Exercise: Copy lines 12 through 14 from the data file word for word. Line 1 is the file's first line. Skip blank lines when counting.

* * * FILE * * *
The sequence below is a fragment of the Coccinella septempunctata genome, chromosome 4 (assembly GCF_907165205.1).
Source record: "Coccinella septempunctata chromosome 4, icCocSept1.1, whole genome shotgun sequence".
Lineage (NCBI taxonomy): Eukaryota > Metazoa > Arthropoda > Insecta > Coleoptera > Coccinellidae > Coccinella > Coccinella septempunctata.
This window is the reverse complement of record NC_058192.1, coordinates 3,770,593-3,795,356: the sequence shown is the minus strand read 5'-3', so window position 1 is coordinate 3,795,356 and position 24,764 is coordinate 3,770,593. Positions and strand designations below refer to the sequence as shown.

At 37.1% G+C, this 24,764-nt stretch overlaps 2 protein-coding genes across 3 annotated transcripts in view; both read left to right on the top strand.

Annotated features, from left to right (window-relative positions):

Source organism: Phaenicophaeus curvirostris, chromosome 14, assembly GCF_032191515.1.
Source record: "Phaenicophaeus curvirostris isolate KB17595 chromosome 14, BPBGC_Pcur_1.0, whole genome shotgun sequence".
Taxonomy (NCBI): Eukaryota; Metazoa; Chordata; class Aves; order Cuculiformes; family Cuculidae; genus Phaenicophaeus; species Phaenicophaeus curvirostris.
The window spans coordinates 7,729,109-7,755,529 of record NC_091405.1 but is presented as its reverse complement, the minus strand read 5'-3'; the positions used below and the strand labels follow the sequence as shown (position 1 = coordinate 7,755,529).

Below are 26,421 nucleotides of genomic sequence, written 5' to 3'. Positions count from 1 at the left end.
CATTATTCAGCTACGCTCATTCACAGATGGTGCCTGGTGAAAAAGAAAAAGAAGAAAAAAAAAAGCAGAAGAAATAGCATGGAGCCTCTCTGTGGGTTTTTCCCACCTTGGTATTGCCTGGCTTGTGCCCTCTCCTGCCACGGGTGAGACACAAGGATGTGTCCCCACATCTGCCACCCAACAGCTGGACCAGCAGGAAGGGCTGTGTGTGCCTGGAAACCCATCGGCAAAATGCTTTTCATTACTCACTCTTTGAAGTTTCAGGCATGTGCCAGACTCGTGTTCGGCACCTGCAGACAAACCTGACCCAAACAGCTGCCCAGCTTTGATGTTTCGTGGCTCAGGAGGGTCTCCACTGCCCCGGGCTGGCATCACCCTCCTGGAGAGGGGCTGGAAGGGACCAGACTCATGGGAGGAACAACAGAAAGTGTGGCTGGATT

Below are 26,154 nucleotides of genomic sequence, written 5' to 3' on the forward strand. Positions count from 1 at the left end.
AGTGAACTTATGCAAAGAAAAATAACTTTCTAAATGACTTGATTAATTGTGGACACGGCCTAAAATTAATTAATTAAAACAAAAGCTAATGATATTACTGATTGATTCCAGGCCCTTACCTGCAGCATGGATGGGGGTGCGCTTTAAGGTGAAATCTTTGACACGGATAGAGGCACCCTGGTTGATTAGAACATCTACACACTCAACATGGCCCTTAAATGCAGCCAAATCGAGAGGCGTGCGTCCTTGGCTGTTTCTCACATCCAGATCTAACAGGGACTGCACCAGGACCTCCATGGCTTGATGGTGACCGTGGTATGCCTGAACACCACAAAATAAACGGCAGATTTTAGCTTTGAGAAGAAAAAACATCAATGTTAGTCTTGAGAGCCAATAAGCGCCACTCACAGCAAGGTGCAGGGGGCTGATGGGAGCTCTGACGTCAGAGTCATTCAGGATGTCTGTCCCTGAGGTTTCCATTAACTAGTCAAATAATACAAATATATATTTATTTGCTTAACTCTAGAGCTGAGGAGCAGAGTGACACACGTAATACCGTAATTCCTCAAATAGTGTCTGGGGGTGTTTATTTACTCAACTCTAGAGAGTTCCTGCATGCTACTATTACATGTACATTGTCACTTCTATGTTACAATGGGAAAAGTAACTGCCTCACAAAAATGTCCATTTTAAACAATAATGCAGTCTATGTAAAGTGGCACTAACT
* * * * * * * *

CATTATTCAGCTACGCTCATTCACAGATGGTGCCTGGTGAAAAAGAAAAAGAAGAAAAAAAAAAGCAGAAGAAATAGCATGGAGCCTCTCTGTGGGTTTTTCCCACCTTGGTATTGCCTGGCTTGTGCCCTCTCCTGCCACGGGTGAGACACAAGGATGTGTCCCCACATCTGCCACCCAACAGCTGGACCAGCAGGAAGGGCTGTGTGTGCCTGGAAACCCATCGGCAAAATGCTTTTCATTACTCACTCTTTGAAGTTTCAGGCATGTGCCAGACTCGTGTTCGGCACCTGCAGACAAACCTGACCCAAACAGCTGCCCAGCTTTGATGTTTCGTGGCTCAGGAGGGTCTCCACTGCCCCGGGCTGGCATCACCCTCCTGGAGAGGGGCTGGAAGGGACCAGACTCATGGGAGGAACAACAGAAAGTGTGGCTGGATT

Below are 26,154 nucleotides of genomic sequence, written 5' to 3' on the forward strand. Positions count from 1 at the left end.
AGTGAACTTATGCAAAGAAAAATAACTTTCTAAATGACTTGATTAATTGTGGACACGGCCTAAAATTAATTAATTAAAACAAAAGCTAATGATATTACTGATTGATTCCAGGCCCTTACCTGCAGCATGGATGGGGGTGCGCTTTAAGGTGAAATCTTTGACACGGATAGAGGCACCCTGGTTGATTAGAACATCTACACACTCAACATGGCCCTTAAATGCAGCCAAATCGAGAGGCGTGCGTCCTTGGCTGTTTCTCACATCCAGATCTAACAGGGACTGCACCAGGACCTCCATGGCTTGATGGTGACCGTGGTATGCCTGAACACCACAAAATAAACGGCAGATTTTAGCTTTGAGAAGAAAAAACATCAATGTTAGTCTTGAGAGCCAATAAGCGCCACTCACAGCAAGGTGCAGGGGGCTGATGGGAGCTCTGACGTCAGAGTCATTCAGGATGTCTGTCCCTGAGGTTTCCATTAACTAGTCAAATAATACAAATATATATTTATTTGCTTAACTCTAGAGCTGAGGAGCAGAGTGACACACGTAATACCGTAATTCCTCAAATAGTGTCTGGGGGTGTTTATTTACTCAACTCTAGAGAGTTCCTGCATGCTACTATTACATGTACATTGTCACTTCTATGTTACAATGGGAAAAGTAACTGCCTCACAAAAATGTCCATTTTAAACAATAATGCAGTCTATGTAAAGTGGCACTAACT